September 30, 2020
Michigan State University will host a precision livestock farming virtual field day from 10 a.m. to noon Oct. 7.
Researchers and outreach specialists from MSU, the University of Nebraska-Lincoln, the University of Wisconsin and KU Leuven in Belgium will focus on new technologies for cattle, swine and poultry production, as well as the long-term benefits of precision farming techniques on farm economics and animal welfare.
“We are excited to offer unique insight into PLF technology that is not typically possible with an in-person field day,” says David Thompson, MSU Extension livestock educator. “In this virtual format, we are able to gather some of the best minds in PLF from around the world.”
The live event will be presented in an interactive format with conversation, question-and-answer sessions, and videos from presenters. Topics will be of interest to a wide range of audiences, including livestock producers, nutritionists, geneticists, researchers in animal science, veterinarians, engineers working in agriculture, the animal well-being community, and students interested in these fields.
Here are some topics that will be included in the program:
Introduction. Janice Siegford, a professor in the MSU Department of Animal Science, and Madonna Benjamin, an assistant professor and MSU Extension swine veterinarian in the MSU Department of Large Animal Clinical Sciences, will provide an overview of PLF.
They will share their more than 20 years of experience in using technology to monitor animals. Siegford and Benjamin will provide an overview of what PLF technology is, covering the types of technologies that can be used in animal systems and what can be measured. They will discuss the problems PLF can help to solve and some of the challenges in trying to adopt PLF strategies.
Cattle. Joao Dorea, an assistant professor of precision agriculture and data analytics at the University of Wisconsin, will discuss how computer vision systems can be an effective tool to integrate animal-level information and create predictive modeling for precise management decisions in dairy farms.
In livestock operations, systematically monitoring animal body weight, biometric body measurements, animal behavior, feed bunk and other complex phenotypes is unfeasible because of labor, cost and animal stress.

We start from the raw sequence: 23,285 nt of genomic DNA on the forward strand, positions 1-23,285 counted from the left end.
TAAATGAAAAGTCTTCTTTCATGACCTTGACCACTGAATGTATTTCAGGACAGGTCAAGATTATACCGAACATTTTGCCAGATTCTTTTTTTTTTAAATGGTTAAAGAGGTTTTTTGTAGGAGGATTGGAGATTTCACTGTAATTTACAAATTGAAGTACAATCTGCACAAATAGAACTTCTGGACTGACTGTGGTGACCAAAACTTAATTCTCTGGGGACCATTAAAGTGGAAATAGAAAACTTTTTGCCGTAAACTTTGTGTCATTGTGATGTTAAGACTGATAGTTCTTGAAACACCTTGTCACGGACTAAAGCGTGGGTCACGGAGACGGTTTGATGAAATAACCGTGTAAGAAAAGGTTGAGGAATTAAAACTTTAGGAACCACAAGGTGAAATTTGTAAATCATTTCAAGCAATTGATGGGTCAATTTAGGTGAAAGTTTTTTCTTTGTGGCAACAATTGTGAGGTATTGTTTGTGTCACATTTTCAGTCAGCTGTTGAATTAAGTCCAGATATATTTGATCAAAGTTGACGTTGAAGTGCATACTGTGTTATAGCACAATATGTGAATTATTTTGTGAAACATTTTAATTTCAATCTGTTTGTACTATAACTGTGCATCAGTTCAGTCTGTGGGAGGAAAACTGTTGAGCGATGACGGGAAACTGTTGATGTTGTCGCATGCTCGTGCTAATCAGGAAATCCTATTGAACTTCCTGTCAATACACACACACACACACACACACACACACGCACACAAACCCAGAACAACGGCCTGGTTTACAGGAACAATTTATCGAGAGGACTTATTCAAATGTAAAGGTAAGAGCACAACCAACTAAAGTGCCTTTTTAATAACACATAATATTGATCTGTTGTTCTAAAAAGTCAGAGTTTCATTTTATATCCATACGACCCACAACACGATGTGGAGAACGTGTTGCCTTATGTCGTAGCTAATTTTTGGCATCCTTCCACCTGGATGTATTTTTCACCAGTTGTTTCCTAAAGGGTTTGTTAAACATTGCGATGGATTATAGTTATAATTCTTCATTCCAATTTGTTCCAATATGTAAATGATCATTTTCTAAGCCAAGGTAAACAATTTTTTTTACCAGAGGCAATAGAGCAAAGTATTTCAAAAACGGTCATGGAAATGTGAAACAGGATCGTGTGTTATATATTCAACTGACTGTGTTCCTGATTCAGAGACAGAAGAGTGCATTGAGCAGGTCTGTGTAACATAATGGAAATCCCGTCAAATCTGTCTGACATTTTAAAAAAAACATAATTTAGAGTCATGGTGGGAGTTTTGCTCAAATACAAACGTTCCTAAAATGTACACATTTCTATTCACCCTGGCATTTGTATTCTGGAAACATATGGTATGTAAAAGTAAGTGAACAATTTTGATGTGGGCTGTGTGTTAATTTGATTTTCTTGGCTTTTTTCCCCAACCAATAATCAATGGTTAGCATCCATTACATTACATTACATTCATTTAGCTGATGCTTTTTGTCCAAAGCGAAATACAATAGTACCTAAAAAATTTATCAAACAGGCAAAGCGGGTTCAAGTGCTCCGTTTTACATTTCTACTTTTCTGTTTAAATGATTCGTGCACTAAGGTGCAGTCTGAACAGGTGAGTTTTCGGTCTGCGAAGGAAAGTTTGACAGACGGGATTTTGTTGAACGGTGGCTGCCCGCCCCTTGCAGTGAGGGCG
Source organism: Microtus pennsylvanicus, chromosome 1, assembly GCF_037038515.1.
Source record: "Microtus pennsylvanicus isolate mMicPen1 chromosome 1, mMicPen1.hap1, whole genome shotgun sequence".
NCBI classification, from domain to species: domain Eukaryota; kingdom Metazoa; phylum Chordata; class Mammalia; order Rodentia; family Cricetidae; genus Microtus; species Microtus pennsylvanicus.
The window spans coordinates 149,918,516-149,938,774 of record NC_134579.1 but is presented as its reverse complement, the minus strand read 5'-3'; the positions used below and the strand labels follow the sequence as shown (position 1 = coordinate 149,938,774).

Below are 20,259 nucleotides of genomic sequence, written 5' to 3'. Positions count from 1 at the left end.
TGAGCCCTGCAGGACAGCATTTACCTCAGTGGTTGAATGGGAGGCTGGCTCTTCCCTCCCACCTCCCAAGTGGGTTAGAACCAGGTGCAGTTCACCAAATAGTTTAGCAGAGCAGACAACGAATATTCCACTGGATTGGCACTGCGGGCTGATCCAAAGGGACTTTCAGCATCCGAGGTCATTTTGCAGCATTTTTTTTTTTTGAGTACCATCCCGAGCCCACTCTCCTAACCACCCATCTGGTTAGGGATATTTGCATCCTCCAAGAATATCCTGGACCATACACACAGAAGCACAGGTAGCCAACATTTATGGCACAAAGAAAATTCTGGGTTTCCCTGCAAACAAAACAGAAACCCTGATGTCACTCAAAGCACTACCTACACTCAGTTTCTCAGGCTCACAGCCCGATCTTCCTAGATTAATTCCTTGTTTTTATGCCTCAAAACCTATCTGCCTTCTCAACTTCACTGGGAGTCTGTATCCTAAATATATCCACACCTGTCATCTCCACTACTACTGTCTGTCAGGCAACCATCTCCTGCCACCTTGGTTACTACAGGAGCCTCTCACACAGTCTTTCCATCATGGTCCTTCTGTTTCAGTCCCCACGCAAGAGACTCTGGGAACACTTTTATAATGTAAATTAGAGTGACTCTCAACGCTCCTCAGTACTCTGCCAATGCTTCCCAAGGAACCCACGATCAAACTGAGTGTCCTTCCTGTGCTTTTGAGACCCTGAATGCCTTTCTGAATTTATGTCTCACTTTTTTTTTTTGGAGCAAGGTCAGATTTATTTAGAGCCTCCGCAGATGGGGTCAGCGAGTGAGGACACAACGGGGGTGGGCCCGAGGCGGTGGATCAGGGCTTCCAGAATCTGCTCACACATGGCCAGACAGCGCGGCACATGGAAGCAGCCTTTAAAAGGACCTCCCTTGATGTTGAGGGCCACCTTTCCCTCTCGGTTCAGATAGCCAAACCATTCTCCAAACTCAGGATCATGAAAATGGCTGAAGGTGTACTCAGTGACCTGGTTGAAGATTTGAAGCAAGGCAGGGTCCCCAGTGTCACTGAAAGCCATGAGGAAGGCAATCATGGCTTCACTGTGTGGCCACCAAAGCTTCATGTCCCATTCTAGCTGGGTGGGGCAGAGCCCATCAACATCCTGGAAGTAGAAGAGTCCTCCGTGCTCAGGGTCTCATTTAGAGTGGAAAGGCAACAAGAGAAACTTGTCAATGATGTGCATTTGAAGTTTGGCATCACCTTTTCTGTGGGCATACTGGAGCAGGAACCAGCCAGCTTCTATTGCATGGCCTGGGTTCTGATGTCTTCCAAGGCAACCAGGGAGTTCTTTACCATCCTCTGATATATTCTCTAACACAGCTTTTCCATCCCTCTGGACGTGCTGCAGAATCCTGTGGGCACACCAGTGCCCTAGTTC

Applications of computer vision are growing in importance in livestock systems because of their ability to generate real-time, noninvasive and accurate animal-level information. Such technology has emerged as a powerful tool to predict animal identification, body weight, biometric measurements, behavioral traits and feed bunk score.
Swine. Tami Brown-Brandl, a professor and the Dr. William E. and Eleanor L Splinter chair at the University of Nebraska-Lincoln, and Madonna Benjamin will share their knowledge on the swine industry’s adoption of PLF.
They will address success stories in feeding and watering systems, as well as recent introductions to reduce piglet mortality in farrowing operations (sound and electrical stimulation). They will highlight emerging approaches designed to address key production challenges, including disease detection and aggression in grow-finisher facilities and farrowing facilities.
Poultry. Tomas Norton, a tenure-track assistant professor in the Division of Animal and Human Health Engineering at KU Leuven in Belgium, will cover the latest developments around PLF in the poultry sector by going through some of the challenges in taking this technology from the lab to the farm.
He also will cover how to unlock great potential on off-the-shelf sensors to create a cost-effective, data-driven approach to poultry farming.
Future directions of PLF. Juan Steibel, an associate professor in the MSU Department of Animal Science and the MSU Department of Fisheries and Wildlife, will address possible uses of raw and preprocessed data streams obtained from PLF technologies for nonmanagement applications in the livestock industry.
In particular, he will discuss the use of PLF data streams for making selection decisions for genetic improvement, assessing welfare at the individual and group level, and for on-farm product or technology testing. For each case, Steibel will compare the current state of data collection and use with the perspectives for using PLF data streams, and how that has the potential of transforming the livestock industry beyond facilitating management.
Participants must register online, and a Zoom link for the event then will be sent. Questions about registration should be directed to Megghan Honke Seidel at [email protected]. The program will be recorded, and archived videos will be available shortly after the event ends.
Visit the Virtual Field Days website to learn more about MSU’s other virtual field day events.
Source: Michigan State University Extension, which is solely responsible for the information provided and is wholly owned by the source. Informa Business Media and all its subsidiaries are not responsible for any of the content contained in this information asset.
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